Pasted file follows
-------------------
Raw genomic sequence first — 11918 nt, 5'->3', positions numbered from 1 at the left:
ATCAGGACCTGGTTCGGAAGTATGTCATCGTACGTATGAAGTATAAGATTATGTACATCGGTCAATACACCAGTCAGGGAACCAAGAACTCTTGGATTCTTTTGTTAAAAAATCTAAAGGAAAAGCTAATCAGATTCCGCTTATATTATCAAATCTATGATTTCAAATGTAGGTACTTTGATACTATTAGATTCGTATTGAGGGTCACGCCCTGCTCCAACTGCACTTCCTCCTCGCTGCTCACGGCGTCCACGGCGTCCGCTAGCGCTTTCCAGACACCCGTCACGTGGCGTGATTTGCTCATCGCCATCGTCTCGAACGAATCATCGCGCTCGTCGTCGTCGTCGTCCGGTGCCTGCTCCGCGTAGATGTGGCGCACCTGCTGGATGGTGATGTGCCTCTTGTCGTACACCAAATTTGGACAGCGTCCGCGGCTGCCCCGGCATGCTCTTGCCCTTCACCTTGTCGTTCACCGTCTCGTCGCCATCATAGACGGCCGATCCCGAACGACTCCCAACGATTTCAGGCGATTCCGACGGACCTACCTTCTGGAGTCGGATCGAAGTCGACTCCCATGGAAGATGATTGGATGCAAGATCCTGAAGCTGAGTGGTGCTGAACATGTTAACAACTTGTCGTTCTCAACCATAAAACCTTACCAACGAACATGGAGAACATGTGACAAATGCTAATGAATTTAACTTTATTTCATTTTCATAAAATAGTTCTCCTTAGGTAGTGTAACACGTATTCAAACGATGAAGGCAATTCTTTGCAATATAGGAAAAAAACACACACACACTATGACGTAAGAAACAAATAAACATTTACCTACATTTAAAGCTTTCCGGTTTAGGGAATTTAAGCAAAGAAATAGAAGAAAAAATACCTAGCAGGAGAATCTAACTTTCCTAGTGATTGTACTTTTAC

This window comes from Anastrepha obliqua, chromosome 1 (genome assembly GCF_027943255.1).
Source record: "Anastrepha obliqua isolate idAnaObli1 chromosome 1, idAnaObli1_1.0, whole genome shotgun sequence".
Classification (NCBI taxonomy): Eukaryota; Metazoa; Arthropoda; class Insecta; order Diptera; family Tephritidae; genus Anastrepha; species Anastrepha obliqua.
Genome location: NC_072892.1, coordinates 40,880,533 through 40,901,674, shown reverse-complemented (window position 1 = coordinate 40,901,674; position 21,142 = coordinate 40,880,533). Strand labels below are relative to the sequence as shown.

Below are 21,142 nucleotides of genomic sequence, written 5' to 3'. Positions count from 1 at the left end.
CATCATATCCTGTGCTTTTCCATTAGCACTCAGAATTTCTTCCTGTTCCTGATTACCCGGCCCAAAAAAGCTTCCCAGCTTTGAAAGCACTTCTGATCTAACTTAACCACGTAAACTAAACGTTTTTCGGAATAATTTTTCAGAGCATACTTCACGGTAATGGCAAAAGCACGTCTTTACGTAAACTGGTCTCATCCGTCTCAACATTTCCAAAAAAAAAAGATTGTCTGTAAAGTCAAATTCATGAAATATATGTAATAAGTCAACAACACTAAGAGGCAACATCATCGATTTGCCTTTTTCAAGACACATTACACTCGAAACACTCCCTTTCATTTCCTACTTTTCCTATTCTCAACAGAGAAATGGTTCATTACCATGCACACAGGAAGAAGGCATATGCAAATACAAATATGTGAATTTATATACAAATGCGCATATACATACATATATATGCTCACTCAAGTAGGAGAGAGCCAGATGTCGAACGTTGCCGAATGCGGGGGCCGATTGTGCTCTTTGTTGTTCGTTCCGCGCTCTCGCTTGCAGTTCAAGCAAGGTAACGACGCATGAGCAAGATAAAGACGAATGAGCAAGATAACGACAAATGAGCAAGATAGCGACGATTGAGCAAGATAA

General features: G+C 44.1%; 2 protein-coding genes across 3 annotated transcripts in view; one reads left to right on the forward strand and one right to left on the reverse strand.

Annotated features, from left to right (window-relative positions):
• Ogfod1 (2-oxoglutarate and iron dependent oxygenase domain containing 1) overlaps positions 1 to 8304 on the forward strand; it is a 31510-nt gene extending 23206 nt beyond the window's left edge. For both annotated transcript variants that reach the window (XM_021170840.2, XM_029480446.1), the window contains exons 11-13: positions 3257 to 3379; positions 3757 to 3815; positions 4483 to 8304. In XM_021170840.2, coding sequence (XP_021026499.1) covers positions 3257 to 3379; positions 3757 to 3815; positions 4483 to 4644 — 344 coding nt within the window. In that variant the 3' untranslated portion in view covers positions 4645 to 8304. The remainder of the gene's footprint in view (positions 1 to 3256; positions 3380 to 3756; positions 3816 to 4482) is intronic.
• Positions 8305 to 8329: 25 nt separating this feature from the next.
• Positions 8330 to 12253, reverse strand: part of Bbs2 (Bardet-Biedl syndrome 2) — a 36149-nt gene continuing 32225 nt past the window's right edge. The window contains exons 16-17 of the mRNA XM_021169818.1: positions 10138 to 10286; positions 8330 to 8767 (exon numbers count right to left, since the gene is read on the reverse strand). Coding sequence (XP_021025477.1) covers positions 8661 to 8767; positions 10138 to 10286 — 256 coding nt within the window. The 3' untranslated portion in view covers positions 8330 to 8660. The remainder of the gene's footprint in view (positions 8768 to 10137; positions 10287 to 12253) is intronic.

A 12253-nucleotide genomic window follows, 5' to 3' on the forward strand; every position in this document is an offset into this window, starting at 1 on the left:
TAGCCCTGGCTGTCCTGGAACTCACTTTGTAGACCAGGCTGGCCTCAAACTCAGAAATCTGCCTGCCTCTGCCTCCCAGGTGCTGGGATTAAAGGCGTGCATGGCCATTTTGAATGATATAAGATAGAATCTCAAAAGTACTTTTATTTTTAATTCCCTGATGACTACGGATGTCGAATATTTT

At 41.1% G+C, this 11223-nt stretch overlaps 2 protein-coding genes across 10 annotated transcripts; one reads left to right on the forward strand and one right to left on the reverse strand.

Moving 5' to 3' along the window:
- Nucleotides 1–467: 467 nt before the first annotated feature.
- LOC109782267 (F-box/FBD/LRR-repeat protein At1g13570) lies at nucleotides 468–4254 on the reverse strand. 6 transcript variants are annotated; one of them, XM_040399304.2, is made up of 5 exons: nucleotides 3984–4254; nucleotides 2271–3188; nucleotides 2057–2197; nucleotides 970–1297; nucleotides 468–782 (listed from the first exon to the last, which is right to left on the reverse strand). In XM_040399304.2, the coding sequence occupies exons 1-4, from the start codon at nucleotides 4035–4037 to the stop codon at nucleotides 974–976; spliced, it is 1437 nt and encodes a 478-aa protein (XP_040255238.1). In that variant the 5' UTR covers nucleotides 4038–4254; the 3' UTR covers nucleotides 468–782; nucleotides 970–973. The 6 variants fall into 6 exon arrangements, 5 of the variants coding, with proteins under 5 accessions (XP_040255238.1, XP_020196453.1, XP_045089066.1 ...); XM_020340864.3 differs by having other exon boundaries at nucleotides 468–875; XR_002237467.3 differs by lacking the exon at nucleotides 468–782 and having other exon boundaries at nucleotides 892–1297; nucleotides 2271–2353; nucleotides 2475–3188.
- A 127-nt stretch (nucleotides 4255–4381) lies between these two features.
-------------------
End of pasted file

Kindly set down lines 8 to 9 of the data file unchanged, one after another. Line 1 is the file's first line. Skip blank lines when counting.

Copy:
CATCATATCCTGTGCTTTTCCATTAGCACTCAGAATTTCTTCCTGTTCCTGATTACCCGGCCCAAAAAAGCTTCCCAGCTTTGAAAGCACTTCTGATCTAACTTAACCACGTAAACTAAACGTTTTTCGGAATAATTTTTCAGAGCATACTTCACGGTAATGGCAAAAGCACGTCTTTACGTAAACTGGTCTCATCCGTCTCAACATTTCCAAAAAAAAAAGATTGTCTGTAAAGTCAAATTCATGAAATATATGTAATAAGTCAACAACACTAAGAGGCAACATCATCGATTTGCCTTTTTCAAGACACATTACACTCGAAACACTCCCTTTCATTTCCTACTTTTCCTATTCTCAACAGAGAAATGGTTCATTACCATGCACACAGGAAGAAGGCATATGCAAATACAAATATGTGAATTTATATACAAATGCGCATATACATACATATATATGCTCACTCAAGTAGGAGAGAGCCAGATGTCGAACGTTGCCGAATGCGGGGGCCGATTGTGCTCTTTGTTGTTCGTTCCGCGCTCTCGCTTGCAGTTCAAGCAAGGTAACGACGCATGAGCAAGATAAAGACGAATGAGCAAGATAACGACAAATGAGCAAGATAGCGACGATTGAGCAAGATAA

General features: G+C 44.1%; 2 protein-coding genes across 3 annotated transcripts in view; one reads left to right on the forward strand and one right to left on the reverse strand.